Saturday, March 27, 2010

Restlessness in Russia’s Western Outpost.

The New York Times

Published: March 25, 2010

KALININGRAD, Russia — Amid the sagging Soviet-era apartment blocks and hulking government buildings here, it can be difficult to imagine that this was once a German city graced with gingerbread-style facades and Teutonic spires.

About all that remains of the 700-year-old city once called Königsberg — which was bombed to oblivion in World War II, then taken over by the Soviet Union and renamed in 1946 after the death of a Bolshevik hero, Mikhail Kalinin — are some weathered houses and a few reconstructed cathedrals. But that does not mean residents of this island of Russian territory wedged between Poland and Lithuania do not entertain certain European expectations.
“I would like to bring Königsberg back to Europe,” Rustam Vasiliev, a local blogger and political activist, said, intentionally using the former German name of this city. “I’ve got no Kremlin in my head.”
People like Mr. Vasiliev have become a headache for the Kremlin, as some of the largest antigovernment protests in Russia in recent years have broken out here, in part because of the failure of officials to bring the region more in line with the standards of Western Europe.
The Kremlin has had similar problems in other far-flung regions, notably in the Far Eastern city of Vladivostok, where the economy has been drawn into the orbit of local Asian powers.
Here in Russia’s western extreme, people take pride in their European cars but complain about their city’s pocked roads. Advertisements for concerts in Warsaw and Berlin hang on the crumbling facades of long-neglected apartment buildings. When local people talk of Russia, they often seem to mean not their own country, but some foreign land to the east.
“We are located outside of Russia’s borders and within the borders of the European Union,” said Vytautas V. Lopata, a cafe owner and local independent politician. “Here, people are freer. They see how people live in Europe; they have heightened demands.”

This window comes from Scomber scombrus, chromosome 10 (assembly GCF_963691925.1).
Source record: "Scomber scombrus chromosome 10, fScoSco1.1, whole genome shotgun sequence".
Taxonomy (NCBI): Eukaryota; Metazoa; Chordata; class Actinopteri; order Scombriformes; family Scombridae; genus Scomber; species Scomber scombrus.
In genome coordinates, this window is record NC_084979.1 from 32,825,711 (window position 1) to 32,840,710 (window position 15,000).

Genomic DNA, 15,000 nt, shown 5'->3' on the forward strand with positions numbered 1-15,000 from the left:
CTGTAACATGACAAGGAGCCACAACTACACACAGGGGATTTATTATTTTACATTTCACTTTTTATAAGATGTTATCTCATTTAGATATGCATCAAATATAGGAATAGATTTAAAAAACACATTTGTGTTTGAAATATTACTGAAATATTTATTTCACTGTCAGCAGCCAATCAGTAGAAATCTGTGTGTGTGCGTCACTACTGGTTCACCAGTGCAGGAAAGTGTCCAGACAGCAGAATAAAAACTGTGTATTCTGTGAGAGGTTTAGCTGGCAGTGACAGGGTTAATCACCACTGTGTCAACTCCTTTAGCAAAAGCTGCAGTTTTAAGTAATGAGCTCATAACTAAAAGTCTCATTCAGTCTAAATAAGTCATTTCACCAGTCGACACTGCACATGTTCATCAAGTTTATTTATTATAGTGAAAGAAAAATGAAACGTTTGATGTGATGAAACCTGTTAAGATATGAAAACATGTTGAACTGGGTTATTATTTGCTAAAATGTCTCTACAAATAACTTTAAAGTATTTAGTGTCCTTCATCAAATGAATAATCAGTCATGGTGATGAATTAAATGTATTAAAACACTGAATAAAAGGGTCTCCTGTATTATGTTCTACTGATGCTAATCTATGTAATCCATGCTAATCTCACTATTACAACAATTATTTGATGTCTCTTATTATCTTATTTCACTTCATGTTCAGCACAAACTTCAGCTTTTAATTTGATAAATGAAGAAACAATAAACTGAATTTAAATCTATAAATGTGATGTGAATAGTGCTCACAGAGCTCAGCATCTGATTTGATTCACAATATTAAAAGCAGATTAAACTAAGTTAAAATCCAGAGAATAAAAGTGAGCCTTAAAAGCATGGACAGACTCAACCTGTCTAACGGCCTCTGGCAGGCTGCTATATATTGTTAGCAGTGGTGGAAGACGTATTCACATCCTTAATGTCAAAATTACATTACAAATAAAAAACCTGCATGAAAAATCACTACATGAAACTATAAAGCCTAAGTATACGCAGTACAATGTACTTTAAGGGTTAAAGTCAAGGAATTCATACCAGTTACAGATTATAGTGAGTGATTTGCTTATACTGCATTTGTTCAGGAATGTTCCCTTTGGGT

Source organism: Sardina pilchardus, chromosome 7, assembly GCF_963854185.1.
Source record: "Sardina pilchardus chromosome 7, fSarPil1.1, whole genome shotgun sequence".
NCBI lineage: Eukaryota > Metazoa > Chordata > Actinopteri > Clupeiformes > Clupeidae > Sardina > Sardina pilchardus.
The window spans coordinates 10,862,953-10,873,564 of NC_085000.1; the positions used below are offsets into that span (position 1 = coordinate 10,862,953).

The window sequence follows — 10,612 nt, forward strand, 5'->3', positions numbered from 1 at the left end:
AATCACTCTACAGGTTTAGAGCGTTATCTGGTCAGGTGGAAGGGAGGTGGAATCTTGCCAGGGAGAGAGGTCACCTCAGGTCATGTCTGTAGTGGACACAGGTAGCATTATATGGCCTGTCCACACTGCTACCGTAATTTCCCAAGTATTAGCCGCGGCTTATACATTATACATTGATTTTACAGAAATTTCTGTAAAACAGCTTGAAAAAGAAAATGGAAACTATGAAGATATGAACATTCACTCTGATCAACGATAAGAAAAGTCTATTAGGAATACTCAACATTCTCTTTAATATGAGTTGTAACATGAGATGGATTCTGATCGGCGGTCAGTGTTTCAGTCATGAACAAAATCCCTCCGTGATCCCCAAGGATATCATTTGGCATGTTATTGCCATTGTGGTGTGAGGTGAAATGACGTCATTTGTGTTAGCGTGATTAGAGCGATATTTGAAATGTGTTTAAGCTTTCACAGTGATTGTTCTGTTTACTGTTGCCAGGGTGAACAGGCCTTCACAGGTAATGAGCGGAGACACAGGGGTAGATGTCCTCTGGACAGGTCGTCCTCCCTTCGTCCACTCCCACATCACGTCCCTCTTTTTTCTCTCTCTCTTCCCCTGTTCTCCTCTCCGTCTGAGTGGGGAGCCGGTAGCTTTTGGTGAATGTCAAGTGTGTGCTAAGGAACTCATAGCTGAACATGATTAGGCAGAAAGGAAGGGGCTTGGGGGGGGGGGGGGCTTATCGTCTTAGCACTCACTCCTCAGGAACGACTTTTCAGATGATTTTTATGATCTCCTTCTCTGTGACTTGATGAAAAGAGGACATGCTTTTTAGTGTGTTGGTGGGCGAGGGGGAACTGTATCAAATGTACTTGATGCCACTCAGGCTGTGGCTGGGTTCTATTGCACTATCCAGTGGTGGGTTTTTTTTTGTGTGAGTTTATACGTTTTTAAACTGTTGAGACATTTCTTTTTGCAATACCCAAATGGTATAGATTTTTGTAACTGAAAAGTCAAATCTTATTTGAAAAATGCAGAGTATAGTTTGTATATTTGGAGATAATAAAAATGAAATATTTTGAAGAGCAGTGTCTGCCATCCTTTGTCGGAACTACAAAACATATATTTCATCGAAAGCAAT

When it comes to politics, Kaliningrad is by no means a thriving democracy. People here have nevertheless come to enjoy a level of openness not found elsewhere in Russia. There are independent television stations and real opposition politicians in the local Parliament (though their influence is minimal). Small street protests are not uncommon and are generally tolerated by the authorities.
By contrast, even the tiniest antigovernment demonstrations in Moscow are quashed by riot troops, sometimes violently. And when protests broke out in Vladivostok last year, the authorities sent those same Moscow riot troops to suppress them.
But officials both here and in Moscow were clearly caught off guard in January when as many as 10,000 people poured into a central Kaliningrad square to demand the resignation of the regional governor and other officials from Prime Minister Vladimir V. Putin’s political party, United Russia.
Since then, the authorities have been scrambling to contain the damage lest the dissatisfaction in Kaliningrad spread to the rest of the country. They were able to head off another protest scheduled for last weekend, in part by making serious promises to opposition leaders to resolve their major complaints.
Still, it is unclear how long the tentative peace will hold, especially given that there has been no shortage of unfulfilled promises here.
Though Kaliningrad remained under Moscow’s control after the Soviet collapse, its location outside contiguous Russia seemed to hold out the promise that the formerly sealed military zone would be opened to the prosperity of the West.
But membership in the European club has always been elusive, to the dismay of many here. The region remained relatively poor, even as its neighbors — until recently, at least — prospered. Like all Russians, Kaliningraders must submit to the lengthy process of applying for visas to visit cities a few hours’ drive away.